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Wednesday, August 05, 2015

Four More

No Other Darkness by Sarah Hilary

I read and reviewed Someone Else's Skin last year and was impressed with the first in a new series featuring DI Marnie Rome.  Sarah Hilary's writing and her ability to turn a textbook domestic abuse case on its head kept me riveted from beginning to end.

No Other Darkness is just as good, just as suspenseful, and once again, just as thoughtful as it takes a deeper look at family dynamics.  (Oh, it is difficult to review this one without spoilers.)

OK -- DI Marnie Rome and DS Noah Jake are investigating a case involving the bodies of two children found in an underground bunker.  Who are they?  How long have they been there?  Why were they never reported missing?  

The plot twists and turns with psychological insights that challenge the assumptions of both the investigators and the reader.  Complex, involved, and well-written-- I couldn't put it down.

Hilary continues to develop the back-stories of both Marnie and Noah, especially in connection to Marnie's difficulties dealing with the murders of her own parents by their fourteen-year-old foster son.  

This is crime fiction at its best.  She's up there with Jane Casey, for me.

Read in July.  Blog review scheduled for Aug. 5.

NetGalley/Penguin Group

Mystery/Crime/Police Procedural.  Aug. 18, 2015.  Print version:  416 pages.

Your Turn, Mr. Moto by John P. Marquand 

"The thrilling 1st installment in Pulitzer Prize–winning author John P. Marquand's classic espionage series featuring Imperial Japan's most skillful spy."

Marquand won the Pulitzer Prize for The Late George Apley in 1938, which is why I decided to read this.  He wrote literary fiction, crime fiction, and the Mr. Moto spy novels with great success.  The Mr. Moto novels are similar to pulp fiction and inspired eight films featuring Peter Lorre in the 1930's.

  • Think Fast, Mr. Moto (1937)
  • Thank You, Mr. Moto (1937)
  • Mr. Moto's Gamble (1937)
  • Mr. Moto Takes a Chance (1938)
  • Mysterious Mr. Moto (1938)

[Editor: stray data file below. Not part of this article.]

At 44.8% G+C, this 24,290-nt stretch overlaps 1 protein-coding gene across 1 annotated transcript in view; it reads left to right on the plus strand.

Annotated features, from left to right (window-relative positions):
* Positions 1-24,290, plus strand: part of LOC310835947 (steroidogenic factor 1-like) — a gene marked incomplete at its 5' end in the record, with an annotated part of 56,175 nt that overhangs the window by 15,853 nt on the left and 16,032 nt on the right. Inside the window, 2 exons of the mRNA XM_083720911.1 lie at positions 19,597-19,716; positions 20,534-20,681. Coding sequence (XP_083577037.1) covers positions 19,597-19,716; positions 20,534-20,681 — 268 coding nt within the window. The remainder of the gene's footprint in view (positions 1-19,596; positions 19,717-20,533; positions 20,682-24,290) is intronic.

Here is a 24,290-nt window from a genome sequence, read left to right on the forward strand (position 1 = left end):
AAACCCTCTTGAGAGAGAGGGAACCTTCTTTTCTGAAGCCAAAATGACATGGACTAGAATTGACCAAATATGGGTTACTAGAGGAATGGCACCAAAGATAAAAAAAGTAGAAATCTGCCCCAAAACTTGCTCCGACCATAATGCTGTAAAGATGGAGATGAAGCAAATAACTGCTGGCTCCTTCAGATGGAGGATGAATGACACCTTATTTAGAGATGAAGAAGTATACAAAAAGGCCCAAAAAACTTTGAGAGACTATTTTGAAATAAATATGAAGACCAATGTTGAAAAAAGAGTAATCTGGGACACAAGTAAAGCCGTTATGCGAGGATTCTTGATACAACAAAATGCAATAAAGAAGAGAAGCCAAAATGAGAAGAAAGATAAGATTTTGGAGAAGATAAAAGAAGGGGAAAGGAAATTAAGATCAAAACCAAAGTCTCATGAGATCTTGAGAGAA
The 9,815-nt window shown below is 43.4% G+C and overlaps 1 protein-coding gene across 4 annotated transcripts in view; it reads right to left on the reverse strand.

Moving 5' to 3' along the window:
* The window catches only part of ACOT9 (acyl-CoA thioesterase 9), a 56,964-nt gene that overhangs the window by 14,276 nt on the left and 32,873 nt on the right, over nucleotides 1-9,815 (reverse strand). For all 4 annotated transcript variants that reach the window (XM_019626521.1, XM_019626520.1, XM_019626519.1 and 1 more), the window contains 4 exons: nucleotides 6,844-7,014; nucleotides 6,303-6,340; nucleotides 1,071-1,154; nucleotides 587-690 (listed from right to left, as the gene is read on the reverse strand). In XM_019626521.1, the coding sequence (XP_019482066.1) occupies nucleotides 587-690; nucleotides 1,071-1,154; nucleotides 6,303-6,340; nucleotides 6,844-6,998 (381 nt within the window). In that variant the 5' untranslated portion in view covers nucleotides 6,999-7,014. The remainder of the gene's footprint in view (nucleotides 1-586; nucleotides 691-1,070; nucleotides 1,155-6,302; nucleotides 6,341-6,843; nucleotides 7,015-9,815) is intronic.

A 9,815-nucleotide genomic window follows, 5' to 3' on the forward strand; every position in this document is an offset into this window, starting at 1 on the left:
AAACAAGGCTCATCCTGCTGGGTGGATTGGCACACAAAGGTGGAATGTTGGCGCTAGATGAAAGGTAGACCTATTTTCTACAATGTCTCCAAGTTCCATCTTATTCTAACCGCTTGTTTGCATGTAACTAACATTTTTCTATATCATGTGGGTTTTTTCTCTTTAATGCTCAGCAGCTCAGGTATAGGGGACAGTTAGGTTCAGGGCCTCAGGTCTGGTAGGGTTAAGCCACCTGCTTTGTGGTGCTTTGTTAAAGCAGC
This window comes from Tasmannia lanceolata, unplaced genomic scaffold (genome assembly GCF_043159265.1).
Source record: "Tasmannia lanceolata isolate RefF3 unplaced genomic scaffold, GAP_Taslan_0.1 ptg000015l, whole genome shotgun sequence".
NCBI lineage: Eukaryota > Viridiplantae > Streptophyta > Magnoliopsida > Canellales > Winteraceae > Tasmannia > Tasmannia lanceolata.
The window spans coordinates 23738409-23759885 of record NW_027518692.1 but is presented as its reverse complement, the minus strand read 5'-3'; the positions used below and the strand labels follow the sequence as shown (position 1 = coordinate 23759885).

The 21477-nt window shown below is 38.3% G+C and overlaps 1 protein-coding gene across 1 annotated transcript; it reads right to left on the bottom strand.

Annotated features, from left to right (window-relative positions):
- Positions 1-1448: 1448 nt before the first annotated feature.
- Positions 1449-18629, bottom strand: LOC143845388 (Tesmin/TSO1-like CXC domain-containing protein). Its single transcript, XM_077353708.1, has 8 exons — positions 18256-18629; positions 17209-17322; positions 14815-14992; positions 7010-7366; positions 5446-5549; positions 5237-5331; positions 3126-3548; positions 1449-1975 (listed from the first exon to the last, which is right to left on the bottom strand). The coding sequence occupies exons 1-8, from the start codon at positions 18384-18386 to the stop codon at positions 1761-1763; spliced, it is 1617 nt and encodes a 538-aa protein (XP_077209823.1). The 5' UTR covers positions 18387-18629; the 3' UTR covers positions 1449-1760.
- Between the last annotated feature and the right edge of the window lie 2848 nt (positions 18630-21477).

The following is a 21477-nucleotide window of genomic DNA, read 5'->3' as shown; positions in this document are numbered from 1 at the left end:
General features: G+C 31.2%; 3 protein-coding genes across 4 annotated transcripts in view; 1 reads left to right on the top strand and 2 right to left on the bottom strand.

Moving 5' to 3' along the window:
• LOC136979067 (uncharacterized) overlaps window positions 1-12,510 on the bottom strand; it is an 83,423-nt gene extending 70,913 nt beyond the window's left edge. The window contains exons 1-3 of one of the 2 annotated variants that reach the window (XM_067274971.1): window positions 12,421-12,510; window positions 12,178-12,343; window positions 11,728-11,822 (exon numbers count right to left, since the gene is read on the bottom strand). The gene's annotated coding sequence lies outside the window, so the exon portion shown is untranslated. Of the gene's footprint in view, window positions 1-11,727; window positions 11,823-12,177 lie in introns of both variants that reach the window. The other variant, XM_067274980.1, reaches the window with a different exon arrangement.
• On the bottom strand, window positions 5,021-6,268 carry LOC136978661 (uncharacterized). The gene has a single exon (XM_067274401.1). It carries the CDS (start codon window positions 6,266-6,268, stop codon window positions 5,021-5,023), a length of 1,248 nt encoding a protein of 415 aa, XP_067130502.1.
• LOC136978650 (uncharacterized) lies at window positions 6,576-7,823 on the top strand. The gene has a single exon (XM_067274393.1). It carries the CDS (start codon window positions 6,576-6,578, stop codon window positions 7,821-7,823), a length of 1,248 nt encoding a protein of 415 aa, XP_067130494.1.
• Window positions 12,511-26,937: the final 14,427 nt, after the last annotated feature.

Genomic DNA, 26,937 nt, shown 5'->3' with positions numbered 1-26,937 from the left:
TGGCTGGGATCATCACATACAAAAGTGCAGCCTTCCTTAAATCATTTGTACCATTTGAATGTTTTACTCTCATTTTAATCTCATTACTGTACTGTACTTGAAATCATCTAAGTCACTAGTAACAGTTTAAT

• Mr. Moto's Last Warning (1939)
  • Danger Island (1939)
  • Mr. Moto Takes a Vacation (1939)

Unfortunately, the novel felt dated, had awkward dialogue, little action, and a stultifying conclusion. The most interesting thing about the novel is the early interest in the imperial power and ambitions of Japan.  First published in 1935, the novel has an interesting perspective, especially so many years before Pearl Harbor. 

 Read in July.  Blog review scheduled for Aug. 5.

NetGalley/Open Road Media

Spy/Espionage/Historic Fiction.  1935; 2015.  Print version:  281 pages.

Corridors of the Night by Anne Perry

The back-story of the Monk series involves William Monk and the carriage accident ten years previously that left him with no memory of his past and Hester Latterly, who had recently returned from the Crimea where she was a nurse with Florence Nightengale.  Although the books can easily be read as stand-alones, they are easier to understand if you begin with the first one The Face of a Stranger.  It isn't necessary to have read all of them, but the first one gives some important background information.  You can get The William Monk Mysteries:  The First Three Novels as an e-book at Amazon or Barnes & Noble.  

Perry's novels are well-researched and well-written,  and she evokes Victorian London in social atmosphere and mood.  Her characters, including secondary characters, all have depth and personality.  The plots usually have complex moral and ethical situations that Perry does not present in terms of black and white; instead, she makes the reader aware of the ambiguity of characters and events and leaves the reader to deal with the ethical questions.  Sometimes this can be a bit off-putting.